About half way up, we reached the first interpretive sign talking about the origins of the mountain. As we looked up, we discovered what we thought was the top of the mountain. It was still a long, long, way up. We were already tired and realized we had a long way to go. The switchbacks began to get shorter and steeper. We stopped for a rest on the calm side of every switchback and speculated on which mountain in the distance might be Mount Shasta. We had been told that on a clear day you could see this magnificent mountain in the distance. The mountains all looked somewhat the same to us.

By now the trail snow was almost gone from the trail, but we could see the glacial snow on the side of the mountain. The trail became more rocky and we had to watch our footing. We were encouraged by meeting a few people coming down who said we were getting close and that Mount Shasta was visible.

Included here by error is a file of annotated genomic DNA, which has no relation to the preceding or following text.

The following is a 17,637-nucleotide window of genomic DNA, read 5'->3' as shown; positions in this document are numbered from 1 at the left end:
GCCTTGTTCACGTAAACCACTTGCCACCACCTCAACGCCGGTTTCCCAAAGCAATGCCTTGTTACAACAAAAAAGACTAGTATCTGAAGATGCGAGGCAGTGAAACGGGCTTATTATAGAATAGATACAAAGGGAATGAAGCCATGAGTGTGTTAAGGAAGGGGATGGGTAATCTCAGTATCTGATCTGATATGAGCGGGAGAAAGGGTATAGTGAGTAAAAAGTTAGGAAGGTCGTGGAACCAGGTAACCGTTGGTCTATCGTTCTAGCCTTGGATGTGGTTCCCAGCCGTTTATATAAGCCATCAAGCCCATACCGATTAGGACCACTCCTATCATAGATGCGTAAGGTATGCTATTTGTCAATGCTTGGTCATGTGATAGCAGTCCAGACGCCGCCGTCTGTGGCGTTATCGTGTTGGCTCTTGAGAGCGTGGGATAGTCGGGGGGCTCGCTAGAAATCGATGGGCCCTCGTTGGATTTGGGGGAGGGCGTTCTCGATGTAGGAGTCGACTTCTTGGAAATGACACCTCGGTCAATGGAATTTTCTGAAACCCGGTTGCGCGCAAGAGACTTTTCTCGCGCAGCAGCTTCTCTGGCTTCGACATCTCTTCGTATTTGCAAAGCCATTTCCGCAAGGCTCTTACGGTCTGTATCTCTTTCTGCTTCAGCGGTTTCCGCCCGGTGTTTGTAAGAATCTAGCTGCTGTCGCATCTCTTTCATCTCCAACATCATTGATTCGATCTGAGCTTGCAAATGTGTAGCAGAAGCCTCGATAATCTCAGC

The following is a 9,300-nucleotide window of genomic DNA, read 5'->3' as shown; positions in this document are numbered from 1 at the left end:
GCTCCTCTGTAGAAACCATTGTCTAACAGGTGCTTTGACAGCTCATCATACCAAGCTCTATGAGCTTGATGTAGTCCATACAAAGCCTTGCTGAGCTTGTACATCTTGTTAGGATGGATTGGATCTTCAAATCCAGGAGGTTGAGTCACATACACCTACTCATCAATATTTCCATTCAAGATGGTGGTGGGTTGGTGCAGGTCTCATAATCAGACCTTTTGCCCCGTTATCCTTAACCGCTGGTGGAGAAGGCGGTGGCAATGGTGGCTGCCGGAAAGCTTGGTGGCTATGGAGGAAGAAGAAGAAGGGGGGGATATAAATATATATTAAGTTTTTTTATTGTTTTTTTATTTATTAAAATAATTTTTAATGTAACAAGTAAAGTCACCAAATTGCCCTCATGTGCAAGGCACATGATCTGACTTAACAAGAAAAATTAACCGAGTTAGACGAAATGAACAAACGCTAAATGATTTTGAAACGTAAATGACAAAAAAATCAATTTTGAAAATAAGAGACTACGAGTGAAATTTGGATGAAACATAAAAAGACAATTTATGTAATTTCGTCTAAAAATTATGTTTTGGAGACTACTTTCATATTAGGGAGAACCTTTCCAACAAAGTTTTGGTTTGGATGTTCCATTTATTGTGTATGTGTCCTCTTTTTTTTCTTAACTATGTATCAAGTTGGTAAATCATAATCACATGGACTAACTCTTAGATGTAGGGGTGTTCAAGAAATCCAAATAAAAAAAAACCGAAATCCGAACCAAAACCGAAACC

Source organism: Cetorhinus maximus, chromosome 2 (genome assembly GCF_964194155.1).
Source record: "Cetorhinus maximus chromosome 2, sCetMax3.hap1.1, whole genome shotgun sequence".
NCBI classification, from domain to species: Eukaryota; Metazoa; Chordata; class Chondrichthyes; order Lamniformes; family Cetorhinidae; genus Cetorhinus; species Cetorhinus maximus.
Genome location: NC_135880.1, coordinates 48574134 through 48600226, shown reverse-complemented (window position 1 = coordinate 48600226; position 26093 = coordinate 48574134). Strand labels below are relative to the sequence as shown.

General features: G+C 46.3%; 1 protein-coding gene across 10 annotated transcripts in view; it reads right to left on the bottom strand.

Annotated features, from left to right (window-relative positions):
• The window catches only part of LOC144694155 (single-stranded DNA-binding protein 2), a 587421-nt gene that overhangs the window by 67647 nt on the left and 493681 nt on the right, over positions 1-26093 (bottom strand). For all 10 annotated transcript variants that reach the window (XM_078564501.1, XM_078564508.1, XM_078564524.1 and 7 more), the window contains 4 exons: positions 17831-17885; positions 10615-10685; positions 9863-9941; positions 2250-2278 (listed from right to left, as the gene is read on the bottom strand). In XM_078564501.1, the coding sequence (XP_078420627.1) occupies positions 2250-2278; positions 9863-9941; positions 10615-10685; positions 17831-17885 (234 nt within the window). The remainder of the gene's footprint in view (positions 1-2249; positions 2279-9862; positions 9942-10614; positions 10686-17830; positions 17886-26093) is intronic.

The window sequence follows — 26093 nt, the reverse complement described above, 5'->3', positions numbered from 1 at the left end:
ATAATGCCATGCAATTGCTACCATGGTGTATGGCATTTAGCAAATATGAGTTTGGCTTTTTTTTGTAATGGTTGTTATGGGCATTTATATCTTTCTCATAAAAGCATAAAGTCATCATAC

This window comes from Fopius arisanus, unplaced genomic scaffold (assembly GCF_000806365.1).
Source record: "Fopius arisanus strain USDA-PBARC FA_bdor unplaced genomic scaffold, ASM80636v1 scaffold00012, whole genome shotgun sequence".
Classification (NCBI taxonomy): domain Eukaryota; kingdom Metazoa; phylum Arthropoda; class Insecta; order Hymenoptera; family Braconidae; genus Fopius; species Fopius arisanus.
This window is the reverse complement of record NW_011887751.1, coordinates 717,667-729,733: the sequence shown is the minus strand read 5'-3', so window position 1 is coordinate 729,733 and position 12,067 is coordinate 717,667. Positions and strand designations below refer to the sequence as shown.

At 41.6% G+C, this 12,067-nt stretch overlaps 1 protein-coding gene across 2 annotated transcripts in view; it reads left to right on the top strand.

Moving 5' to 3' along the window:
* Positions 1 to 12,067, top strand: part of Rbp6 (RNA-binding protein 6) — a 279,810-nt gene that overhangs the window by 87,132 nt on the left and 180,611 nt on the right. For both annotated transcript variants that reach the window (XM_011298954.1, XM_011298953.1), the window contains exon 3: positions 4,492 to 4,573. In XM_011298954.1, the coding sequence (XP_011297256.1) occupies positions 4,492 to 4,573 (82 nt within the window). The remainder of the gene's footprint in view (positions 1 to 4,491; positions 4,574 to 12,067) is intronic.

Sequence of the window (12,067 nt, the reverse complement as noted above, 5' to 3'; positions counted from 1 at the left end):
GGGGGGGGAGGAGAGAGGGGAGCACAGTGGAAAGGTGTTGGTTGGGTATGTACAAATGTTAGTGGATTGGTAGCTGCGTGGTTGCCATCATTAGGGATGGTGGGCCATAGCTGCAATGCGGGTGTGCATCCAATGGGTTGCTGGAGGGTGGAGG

After a final traverse through some glacial snow and a few more switchbacks, we reached the top. Wow! Mount Shasta was huge and wasn't visible until we crested the mountain top. There was no mistaking this magnificent mountain. The other mountains were dwarfed by comparison. The view of this snow capped peak was well-worth the huffing, puffing, and damp feet.
We talked to a group at the top from Chico who were using this climb as practice for Mount Shasta. We let them know that this "was the climb" for us. Mount Shasta and the other 14ers will have to wait. Rather than heading down, we decided to try the hike to the "jumbles." This rock formation was a brief hike across the snow to some huge boulders and a cone-shaped radio transmitter. The snow was no problem, the boulders were. Only a snow-covered ledge stood between the boulders and a sheer cliff. With no climbing gear, we took our time and clung to the rock face. When we reached the top, we were rewarded with an even better view of Mount Shasta, as well as the devastated area from the 1915 eruption. The mountain was unusually calm and sunny. We stopped for some yogurt and 'nilla wafers before beginning our descent down the mountain.